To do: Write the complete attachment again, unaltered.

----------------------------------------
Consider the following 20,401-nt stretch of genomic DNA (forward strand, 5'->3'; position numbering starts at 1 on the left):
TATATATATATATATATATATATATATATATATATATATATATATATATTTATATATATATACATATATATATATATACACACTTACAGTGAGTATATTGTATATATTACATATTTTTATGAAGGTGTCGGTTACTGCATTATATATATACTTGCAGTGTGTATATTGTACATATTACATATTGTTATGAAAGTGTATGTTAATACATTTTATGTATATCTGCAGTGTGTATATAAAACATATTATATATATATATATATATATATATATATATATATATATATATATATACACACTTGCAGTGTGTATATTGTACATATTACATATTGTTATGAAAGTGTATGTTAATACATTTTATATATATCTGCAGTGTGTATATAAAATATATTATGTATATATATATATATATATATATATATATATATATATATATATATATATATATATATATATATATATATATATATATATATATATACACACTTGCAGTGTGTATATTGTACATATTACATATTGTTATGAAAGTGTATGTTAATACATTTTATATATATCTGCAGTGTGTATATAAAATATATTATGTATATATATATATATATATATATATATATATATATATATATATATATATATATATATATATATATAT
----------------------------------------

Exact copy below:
Consider the following 20,401-nt stretch of genomic DNA (forward strand, 5'->3'; position numbering starts at 1 on the left):
TATATATATATATATATATATATATATATATATATATATATATATATATTTATATATATATACATATATATATATATACACACTTACAGTGAGTATATTGTATATATTACATATTTTTATGAAGGTGTCGGTTACTGCATTATATATATACTTGCAGTGTGTATATTGTACATATTACATATTGTTATGAAAGTGTATGTTAATACATTTTATGTATATCTGCAGTGTGTATATAAAACATATTATATATATATATATATATATATATATATATATATATATATATATATACACACTTGCAGTGTGTATATTGTACATATTACATATTGTTATGAAAGTGTATGTTAATACATTTTATATATATCTGCAGTGTGTATATAAAATATATTATGTATATATATATATATATATATATATATATATATATATATATATATATATATATATATATATATATATATATATATATATATATATACACACTTGCAGTGTGTATATTGTACATATTACATATTGTTATGAAAGTGTATGTTAATACATTTTATATATATCTGCAGTGTGTATATAAAATATATTATGTATATATATATATATATATATATATATATATATATATATATATATATATATATATATATATATATAT